Dear Mayor Arndt and Councilmembers Gutowsky, Pignataro, Canonico, Peel, Ohlson, and Francis –
The Fort Collins Sustainability Group (FCSG) has been advocating for a large greenhouse gas (GHG) emitter fee or tax since the Council Finance Committee began discussing the topic of “Sustainable Funding” in the fall of 2021. Council as a whole will take up this issue during its work session on April 25th. We urge you to tell Finance Department staff at that meeting to include a large emitter tax in at least one of its sustainable funding scenarios for you to consider going forward.
The Sustainable Funding Work Session Item for April 25th does NOT include a large emitter tax in either of the two scenarios presented by staff. As we noted in our Letter to Council Finance Committee on Importance of Large Emitter Tax dated April 5th, neither of the two scenarios presented by staff then included adequate funding for the City’s “core” and “umbrella” climate programs. This situation has worsened since that time: the shortfall between the additional funding staff is proposing and the need has increased in both scenarios. This makes us ask yet again whether the Finance Department is fully on board with the City’s 2019 Climate Emergency Resolution and its climate goals.
At this point we are left wondering why staff seems to be so resolutely opposed to bringing a large emitter tax forward for serious consideration by City Council. In a recent meeting with the FCSG, staff members noted that revenue from a large emitter tax would likely phase out by the end of this decade. We pointed out, however, that if our community is successful in making the transition from natural gas heating to electric heating, any revenue from a fee or tax based on natural gas use would also be greatly diminished by the middle of the next decade. In the Work Session Item, staff notes that a large emitter tax “would discourage large emitters from locating to the Fort Collins community and [would] significantly impact those already operating in City limits.” Is staff really interested in attracting corporations that produce large quantities of unmitigated GHG pollution to locate to Fort Collins? We hope that councilmembers will get to the bottom of staff objections to a large emitter tax at the work session on Tuesday.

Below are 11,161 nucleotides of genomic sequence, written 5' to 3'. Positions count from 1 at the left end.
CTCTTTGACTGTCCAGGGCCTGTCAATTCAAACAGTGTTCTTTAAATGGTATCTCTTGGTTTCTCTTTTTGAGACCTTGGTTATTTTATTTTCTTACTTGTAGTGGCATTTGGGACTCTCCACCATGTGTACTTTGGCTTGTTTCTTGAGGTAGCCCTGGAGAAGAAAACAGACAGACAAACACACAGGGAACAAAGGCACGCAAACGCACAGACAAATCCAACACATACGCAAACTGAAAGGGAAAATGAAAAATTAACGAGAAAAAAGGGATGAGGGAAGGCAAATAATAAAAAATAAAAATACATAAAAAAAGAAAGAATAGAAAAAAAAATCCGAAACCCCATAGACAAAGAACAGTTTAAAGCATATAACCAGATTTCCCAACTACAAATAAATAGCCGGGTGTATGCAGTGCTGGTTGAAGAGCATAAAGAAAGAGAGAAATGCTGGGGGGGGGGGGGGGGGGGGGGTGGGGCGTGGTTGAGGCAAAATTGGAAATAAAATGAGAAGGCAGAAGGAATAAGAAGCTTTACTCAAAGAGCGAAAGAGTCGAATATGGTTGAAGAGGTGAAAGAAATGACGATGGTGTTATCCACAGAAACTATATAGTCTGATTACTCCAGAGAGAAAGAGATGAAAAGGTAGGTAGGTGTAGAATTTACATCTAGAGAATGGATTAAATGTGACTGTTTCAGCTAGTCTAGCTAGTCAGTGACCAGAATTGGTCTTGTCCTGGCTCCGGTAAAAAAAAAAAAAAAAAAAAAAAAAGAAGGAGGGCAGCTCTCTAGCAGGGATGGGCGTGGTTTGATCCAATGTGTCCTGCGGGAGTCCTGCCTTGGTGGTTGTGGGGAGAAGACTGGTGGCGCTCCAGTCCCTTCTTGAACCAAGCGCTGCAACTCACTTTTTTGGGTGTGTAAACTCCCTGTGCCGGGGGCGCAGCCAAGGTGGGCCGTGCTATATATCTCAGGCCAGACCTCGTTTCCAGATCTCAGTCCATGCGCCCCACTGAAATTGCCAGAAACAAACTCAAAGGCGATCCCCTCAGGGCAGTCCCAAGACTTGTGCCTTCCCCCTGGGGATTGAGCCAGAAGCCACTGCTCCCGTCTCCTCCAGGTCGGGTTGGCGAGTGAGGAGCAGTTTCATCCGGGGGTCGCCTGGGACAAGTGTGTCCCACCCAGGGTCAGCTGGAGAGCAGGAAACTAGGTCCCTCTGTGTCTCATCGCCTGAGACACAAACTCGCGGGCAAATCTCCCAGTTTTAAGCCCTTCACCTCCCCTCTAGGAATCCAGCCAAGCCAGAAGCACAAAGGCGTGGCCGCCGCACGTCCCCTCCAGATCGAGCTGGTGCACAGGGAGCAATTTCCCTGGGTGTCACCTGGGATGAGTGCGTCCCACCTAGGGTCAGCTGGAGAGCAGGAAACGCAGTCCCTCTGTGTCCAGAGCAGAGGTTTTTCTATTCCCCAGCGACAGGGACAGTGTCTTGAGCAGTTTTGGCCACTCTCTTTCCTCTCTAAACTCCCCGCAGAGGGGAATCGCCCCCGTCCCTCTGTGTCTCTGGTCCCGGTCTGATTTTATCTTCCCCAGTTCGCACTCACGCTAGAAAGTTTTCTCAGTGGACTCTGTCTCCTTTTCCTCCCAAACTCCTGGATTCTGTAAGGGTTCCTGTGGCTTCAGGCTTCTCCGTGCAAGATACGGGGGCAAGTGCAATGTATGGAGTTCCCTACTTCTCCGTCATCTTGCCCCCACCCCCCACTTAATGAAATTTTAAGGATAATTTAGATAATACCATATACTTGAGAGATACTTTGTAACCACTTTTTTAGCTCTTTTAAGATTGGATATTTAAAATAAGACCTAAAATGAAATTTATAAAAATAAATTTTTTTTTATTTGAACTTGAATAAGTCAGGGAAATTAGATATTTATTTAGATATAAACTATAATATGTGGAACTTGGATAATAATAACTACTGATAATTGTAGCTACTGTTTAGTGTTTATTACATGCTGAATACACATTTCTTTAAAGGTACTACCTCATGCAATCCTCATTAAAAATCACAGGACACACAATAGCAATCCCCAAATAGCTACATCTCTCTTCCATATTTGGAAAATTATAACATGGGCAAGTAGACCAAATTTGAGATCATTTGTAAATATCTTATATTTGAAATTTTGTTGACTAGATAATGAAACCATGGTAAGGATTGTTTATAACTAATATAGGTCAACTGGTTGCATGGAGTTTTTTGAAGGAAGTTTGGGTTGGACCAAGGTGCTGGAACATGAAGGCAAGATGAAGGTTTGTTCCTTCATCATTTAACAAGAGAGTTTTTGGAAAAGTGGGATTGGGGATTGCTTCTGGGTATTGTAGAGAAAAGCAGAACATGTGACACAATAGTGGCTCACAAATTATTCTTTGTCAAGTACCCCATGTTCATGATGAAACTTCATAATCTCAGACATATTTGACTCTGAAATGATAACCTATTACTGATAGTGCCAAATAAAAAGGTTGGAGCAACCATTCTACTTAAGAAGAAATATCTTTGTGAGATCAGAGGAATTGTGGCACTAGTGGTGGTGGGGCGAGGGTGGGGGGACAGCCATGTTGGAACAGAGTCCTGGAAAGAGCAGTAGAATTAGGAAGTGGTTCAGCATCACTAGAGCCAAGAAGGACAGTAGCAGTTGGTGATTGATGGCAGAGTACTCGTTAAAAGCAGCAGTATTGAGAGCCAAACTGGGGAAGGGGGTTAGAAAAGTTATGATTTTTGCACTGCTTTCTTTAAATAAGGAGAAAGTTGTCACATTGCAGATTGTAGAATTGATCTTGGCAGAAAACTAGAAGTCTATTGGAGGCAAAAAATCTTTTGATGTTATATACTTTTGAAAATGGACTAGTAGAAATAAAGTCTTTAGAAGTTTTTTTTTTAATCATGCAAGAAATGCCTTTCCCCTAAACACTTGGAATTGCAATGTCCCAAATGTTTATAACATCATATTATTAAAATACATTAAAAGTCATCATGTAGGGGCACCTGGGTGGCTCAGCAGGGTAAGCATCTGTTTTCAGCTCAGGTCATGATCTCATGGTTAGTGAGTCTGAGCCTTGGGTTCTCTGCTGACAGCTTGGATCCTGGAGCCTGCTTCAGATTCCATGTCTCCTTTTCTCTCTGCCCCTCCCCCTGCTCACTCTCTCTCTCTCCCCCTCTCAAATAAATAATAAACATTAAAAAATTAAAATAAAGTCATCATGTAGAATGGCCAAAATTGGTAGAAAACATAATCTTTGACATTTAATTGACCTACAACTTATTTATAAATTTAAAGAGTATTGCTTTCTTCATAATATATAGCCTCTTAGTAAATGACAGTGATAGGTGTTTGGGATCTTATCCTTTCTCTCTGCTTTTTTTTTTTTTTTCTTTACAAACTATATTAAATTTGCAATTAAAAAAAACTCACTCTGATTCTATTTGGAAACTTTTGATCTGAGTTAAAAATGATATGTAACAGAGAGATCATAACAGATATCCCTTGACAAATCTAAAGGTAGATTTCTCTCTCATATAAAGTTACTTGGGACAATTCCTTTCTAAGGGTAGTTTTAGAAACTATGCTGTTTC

A large emitter tax would decrease or eliminate the funding shortfall referenced in the second paragraph, thereby helping Fort Collins meet its 2026 and 2030 GHG emissions reduction goals of 50% and 80%, respectively, compared to 2005 levels. Additionally, a large emitter tax would provide an economic incentive to the two corporations that would be subjected to the tax, Broadcom and Anheuser-Busch, to actually reduce their emissions as they are promising to do, and perhaps on accelerated timelines.
The FCSG agrees with Broadcom and Anheuser Busch that they should not be taxed on emissions lower than the EPA’s reporting threshold of 25,000 metric tons CO2 equivalent. This would reduce the potential tax collections reported by staff on page 95 of the Work Session Item. However, we also believe that Broadcom and Anheuser-Busch should pay a higher tax RATE if the EPA increases the Social Cost of Carbon per metric ton of CO2(e) as staff notes may occur in the near term. We suggest that if the Social Cost of Carbon does increase while the large emitter tax is in effect, the tax rate increase be limited to 10% per year.
The franchise fee and sales tax increases included in staff’s proposal to support climate initiatives are both regressive. Including a tax on the 2023 ballot that would make Fort Collins’ largest polluters pay for the damage they are causing to our climate could help build political support for the sales tax increase. Proposing such a tax would signal that Council believes that we are all truly in the fight for a livable climate together. We again urge you to move forward on Tuesday night toward allowing Fort Collins voters to make that choice in November.
Fort Collins Sustainability Group
P.O. Box 672
Fort Collins, CO 80522
Ph. 970-484-3141 https://focosustainability.org